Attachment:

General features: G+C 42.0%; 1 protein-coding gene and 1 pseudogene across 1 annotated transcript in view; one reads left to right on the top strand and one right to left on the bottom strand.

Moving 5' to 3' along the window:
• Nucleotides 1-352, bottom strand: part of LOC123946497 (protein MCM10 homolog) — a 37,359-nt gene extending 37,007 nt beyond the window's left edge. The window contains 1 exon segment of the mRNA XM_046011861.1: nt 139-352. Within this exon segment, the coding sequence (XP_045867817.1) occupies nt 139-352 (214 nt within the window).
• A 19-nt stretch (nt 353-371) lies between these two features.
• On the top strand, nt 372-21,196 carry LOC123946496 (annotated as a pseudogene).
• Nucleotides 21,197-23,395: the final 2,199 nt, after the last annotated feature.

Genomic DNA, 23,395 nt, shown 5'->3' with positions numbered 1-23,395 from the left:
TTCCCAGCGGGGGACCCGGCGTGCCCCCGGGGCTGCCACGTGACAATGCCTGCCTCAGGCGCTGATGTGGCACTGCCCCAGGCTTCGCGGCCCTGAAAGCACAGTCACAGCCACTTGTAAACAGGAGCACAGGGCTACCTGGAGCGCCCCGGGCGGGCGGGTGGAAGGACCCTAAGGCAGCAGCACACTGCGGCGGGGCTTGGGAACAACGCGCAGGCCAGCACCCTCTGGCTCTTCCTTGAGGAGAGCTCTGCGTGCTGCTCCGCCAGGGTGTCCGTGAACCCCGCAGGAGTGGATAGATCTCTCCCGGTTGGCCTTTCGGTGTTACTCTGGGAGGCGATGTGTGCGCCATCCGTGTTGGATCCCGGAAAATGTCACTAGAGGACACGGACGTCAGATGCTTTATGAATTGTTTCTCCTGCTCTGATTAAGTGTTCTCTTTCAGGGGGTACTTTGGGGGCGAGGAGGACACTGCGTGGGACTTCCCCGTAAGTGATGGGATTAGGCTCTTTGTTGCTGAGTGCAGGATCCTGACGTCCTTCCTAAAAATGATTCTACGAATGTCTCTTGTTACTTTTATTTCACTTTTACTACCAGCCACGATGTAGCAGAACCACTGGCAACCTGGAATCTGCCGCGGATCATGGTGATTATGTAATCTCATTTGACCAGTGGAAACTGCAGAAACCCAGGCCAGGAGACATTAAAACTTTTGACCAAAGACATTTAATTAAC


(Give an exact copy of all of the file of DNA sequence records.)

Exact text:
General features: G+C 42.0%; 1 protein-coding gene and 1 pseudogene across 1 annotated transcript in view; one reads left to right on the top strand and one right to left on the bottom strand.

Moving 5' to 3' along the window:
• Nucleotides 1-352, bottom strand: part of LOC123946497 (protein MCM10 homolog) — a 37,359-nt gene extending 37,007 nt beyond the window's left edge. The window contains 1 exon segment of the mRNA XM_046011861.1: nt 139-352. Within this exon segment, the coding sequence (XP_045867817.1) occupies nt 139-352 (214 nt within the window).
• A 19-nt stretch (nt 353-371) lies between these two features.
• On the top strand, nt 372-21,196 carry LOC123946496 (annotated as a pseudogene).
• Nucleotides 21,197-23,395: the final 2,199 nt, after the last annotated feature.

Genomic DNA, 23,395 nt, shown 5'->3' with positions numbered 1-23,395 from the left:
TTCCCAGCGGGGGACCCGGCGTGCCCCCGGGGCTGCCACGTGACAATGCCTGCCTCAGGCGCTGATGTGGCACTGCCCCAGGCTTCGCGGCCCTGAAAGCACAGTCACAGCCACTTGTAAACAGGAGCACAGGGCTACCTGGAGCGCCCCGGGCGGGCGGGTGGAAGGACCCTAAGGCAGCAGCACACTGCGGCGGGGCTTGGGAACAACGCGCAGGCCAGCACCCTCTGGCTCTTCCTTGAGGAGAGCTCTGCGTGCTGCTCCGCCAGGGTGTCCGTGAACCCCGCAGGAGTGGATAGATCTCTCCCGGTTGGCCTTTCGGTGTTACTCTGGGAGGCGATGTGTGCGCCATCCGTGTTGGATCCCGGAAAATGTCACTAGAGGACACGGACGTCAGATGCTTTATGAATTGTTTCTCCTGCTCTGATTAAGTGTTCTCTTTCAGGGGGTACTTTGGGGGCGAGGAGGACACTGCGTGGGACTTCCCCGTAAGTGATGGGATTAGGCTCTTTGTTGCTGAGTGCAGGATCCTGACGTCCTTCCTAAAAATGATTCTACGAATGTCTCTTGTTACTTTTATTTCACTTTTACTACCAGCCACGATGTAGCAGAACCACTGGCAACCTGGAATCTGCCGCGGATCATGGTGATTATGTAATCTCATTTGACCAGTGGAAACTGCAGAAACCCAGGCCAGGAGACATTAAAACTTTTGACCAAAGACATTTAATTAAC